ANF – PARIS 09.01.2014 – A year after the murder of Sakine Cansız, Fidan Doğan and Leyla Şaylemez in Paris on 9 January 2013, the French magazine L’Express reported on the latest developments in the investigation.
The report by Eric Pelletier remarks that Turkey holds the key to the murder of three women, and that the portrait of the suspect, Ömer Güney, is becoming clearer. The magazine questions who Ömer Güney really is, and points out that; “Judge Jeanne Duyé in charge of the case on the murders, Criminal Brigade and Sub-Directorate of the Judicial Police are trying to unravel the mystery of their only suspect in the killing of three Kurdish women militants on the Lafayette Avenue in Paris on 9 January 2013. They are at least sure of one thing : Ömer Güney is not who he claimed to be the day after his arrest.”
According to the magazine, Güney portrayed himself as an idealistic sympathizer of the Kurdish cause and obsessed with the idea of finding a wife in Turkey after a disastrous marriage. “I am 100% Kurdish . The only difference with the PKK (Kurdistan Workers’ Party) fighters and me is that they have a Kalashnikov and I documents. Instead of bearing arms, I carry papers” the magazine quotes Güney as saying after his arrest. Remarking that Güney, it was first thought, was a naive activist and not a spy, and moreover, suffered from a brain tumor, the magazine says “But it now appears that the man knows how to compute and is methodical. Moreover, the atmosphere of the interrogation with Jeanne Duye judge has recently hardened as the questions became more specific.”
Giving details as to what happened on January 9, L’Express reminds that Ömer Güney had gradually become an indispensable member of the Kurdish community and took advantage of his good command of French and his knowledge of the administration. It notes that Güney joined the Kurdish Association of Villiers-le-Bel (Val-d’Oise), after a long stay in Germany between 2003 and 2011.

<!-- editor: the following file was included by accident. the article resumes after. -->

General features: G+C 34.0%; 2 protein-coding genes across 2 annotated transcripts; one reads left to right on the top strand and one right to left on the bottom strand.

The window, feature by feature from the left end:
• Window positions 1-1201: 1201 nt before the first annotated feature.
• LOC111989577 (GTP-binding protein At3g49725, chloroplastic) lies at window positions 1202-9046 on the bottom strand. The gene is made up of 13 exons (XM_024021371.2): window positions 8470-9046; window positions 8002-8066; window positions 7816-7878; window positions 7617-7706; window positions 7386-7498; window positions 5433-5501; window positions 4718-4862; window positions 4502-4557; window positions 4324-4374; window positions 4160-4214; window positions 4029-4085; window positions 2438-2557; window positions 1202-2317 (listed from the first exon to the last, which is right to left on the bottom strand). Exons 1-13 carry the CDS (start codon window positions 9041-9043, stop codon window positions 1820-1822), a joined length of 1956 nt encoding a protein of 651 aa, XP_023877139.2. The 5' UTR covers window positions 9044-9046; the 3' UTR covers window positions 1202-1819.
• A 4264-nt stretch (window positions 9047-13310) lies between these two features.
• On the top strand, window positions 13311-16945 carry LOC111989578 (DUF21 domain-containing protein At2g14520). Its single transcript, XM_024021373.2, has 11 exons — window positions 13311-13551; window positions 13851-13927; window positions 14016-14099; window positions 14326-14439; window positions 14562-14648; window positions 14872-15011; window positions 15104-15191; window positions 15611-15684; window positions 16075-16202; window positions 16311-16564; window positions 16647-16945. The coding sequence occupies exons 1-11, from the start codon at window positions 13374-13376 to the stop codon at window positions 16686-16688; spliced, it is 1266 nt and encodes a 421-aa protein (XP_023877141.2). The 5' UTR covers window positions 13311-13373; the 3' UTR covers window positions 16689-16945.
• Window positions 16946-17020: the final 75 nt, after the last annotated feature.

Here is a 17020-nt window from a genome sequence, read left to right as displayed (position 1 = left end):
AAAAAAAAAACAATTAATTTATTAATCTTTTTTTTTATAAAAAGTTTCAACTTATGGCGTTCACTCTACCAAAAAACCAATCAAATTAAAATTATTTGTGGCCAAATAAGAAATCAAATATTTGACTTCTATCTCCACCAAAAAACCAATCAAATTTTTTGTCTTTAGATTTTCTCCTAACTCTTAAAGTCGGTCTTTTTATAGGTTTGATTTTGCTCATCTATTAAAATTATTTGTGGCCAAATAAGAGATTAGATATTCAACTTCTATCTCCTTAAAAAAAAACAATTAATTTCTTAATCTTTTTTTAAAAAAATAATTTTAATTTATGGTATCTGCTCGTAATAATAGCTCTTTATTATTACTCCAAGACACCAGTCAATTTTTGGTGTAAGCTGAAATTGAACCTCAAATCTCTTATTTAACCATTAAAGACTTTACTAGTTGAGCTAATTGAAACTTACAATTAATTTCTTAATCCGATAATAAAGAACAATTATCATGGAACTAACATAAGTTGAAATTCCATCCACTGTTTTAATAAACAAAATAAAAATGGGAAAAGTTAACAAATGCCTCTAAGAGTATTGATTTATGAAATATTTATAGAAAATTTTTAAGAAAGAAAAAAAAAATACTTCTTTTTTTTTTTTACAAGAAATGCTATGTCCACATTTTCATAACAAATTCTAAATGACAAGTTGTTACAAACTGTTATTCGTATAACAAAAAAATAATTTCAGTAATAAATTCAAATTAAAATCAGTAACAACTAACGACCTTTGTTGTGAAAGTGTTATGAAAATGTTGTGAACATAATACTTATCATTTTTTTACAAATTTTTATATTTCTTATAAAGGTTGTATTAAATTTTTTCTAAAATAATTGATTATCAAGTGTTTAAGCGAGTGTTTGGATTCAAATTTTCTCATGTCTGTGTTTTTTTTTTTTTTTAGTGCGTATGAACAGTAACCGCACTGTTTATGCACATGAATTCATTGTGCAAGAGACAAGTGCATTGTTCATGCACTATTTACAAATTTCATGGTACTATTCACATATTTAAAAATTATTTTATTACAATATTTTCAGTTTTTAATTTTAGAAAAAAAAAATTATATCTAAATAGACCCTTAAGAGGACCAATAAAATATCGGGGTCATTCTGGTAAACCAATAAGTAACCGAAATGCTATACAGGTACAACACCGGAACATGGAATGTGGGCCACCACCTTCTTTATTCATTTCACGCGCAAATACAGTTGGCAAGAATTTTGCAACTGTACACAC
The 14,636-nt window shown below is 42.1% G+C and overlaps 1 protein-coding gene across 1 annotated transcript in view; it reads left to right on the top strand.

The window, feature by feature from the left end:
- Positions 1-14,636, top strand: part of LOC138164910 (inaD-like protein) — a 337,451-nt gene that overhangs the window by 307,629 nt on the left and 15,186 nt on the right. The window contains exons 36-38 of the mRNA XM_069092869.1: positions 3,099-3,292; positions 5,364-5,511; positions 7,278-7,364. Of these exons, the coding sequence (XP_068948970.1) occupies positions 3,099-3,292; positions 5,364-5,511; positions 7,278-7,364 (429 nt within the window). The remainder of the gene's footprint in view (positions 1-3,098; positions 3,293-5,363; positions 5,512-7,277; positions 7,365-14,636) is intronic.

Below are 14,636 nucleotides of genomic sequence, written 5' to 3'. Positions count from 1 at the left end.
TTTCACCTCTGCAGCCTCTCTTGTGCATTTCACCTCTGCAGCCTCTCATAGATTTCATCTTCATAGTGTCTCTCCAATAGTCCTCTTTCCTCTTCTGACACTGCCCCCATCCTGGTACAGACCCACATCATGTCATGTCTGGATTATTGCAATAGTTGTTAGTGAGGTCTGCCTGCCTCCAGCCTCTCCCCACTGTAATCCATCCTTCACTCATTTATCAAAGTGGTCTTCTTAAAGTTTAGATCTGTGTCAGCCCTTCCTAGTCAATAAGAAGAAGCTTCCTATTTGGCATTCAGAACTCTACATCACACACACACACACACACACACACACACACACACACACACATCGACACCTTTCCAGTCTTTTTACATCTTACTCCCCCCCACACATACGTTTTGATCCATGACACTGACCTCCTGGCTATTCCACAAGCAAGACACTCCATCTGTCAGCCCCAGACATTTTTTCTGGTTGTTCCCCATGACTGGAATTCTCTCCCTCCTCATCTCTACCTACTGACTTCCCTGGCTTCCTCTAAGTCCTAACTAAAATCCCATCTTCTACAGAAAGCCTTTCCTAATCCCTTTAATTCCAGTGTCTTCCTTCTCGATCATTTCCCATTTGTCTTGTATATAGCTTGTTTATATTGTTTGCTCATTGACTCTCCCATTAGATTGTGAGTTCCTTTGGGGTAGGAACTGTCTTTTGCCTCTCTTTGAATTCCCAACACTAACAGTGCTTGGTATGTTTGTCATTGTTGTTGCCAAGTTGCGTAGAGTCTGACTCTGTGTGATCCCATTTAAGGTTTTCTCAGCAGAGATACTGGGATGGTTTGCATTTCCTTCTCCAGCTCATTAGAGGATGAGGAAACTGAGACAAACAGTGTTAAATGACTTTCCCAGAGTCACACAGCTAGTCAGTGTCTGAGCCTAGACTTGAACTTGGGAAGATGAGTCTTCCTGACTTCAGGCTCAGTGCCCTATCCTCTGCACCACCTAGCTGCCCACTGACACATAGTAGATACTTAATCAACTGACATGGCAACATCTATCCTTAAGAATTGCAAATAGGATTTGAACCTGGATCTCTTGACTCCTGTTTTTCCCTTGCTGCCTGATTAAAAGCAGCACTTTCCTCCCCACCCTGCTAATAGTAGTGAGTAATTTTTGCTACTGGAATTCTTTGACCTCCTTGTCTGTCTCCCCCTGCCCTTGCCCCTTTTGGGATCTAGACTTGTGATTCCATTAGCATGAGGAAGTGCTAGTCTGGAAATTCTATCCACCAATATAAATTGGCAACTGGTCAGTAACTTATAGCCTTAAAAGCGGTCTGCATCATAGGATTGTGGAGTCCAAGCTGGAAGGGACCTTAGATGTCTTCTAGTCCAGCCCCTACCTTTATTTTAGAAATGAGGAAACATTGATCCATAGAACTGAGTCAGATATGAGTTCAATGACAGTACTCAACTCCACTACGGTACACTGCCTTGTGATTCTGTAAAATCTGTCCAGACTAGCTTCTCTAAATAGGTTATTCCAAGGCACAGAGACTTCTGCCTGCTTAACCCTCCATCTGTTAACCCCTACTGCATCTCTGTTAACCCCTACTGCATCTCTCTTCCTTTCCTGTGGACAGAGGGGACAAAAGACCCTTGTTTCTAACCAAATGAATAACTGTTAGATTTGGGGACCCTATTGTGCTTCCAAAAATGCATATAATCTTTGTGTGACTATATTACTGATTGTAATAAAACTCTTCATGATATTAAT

“So much so that at the beginning of January 2013, Güney was made available to an icon of the movement, Sakine Cansiz, 54, during his stay in Paris. It was he who had driven her to the Kurdistan Information Centre at 147 Lafayette Street (Xe) where she was shot dead along with two other young activists, Fidan Doğan and Leyla Şaylemez”, it underlines.
Providing further details as to what happened that day, the magazine remarks that security cameras in the area helped prove the presence of Güney inside the building at the estimated time of the killings between 12:11 and 12:56.
“Powder was found on his bag. But he emphatically denies being involved in the killing”, it notes and quotes Güney as saying that “The French state is trying to hide something by putting me in prison”.
According to the magazine, for its part, the criminal brigade was skeptical Especially because of the time the crime was speaking just days after the official launch of negotiations between Kurdish guerrillas and the Turkish government of Prime Minister Erdoğan. The magazine says “Their suspicions were reinforced by the discovery of the passport ömer Güney, hidden behind the radio console of his car: the document can trace several trips to Istanbul and Ankara in 2012, including 18 to 21 December shortly before the triple homicide.”
“A year later, the investigations do not leave much room for doubt: three converging elements support the hypothesis of a political crime. These images show that the young man went to the association in Villiers-le-Bel in the morning of January 8 and photographed 329 membership forms between 4:23 and 5:33 a.m. Two days earlier, he had already photographed accounts tracing the pattern of racketeering activity in the community”, L’Express writes.
The magazine notes that Ömer Güney’s Turkish friends in Germany, in the region of Munich, whom he met between 2003 and 2011, described him as an “idealist” and favorable to the ideas of the nationalist MHP. The magazine which interviewed Güney’s friend here quotes one among them as saying that “Ömer described the PKK and its supporters as terrorists”, and one other as saying that; “Ömer, just like me, is a right-wing Turkish proud of Turks”.
Pointing out that the investigation tightens around Ömer Güney’s usual connections in Turkey, the magazine adds that; “The police have isolated 214 calls made by a Turkish phone line in the second half of 2012. Some of them are forwarded to “atypical numbers, likened to technical numbers, whose function or origin can not be determined”. These numbers do not correspond to individual and administrative numbers list. The key to the case lies somewhere in Turkey.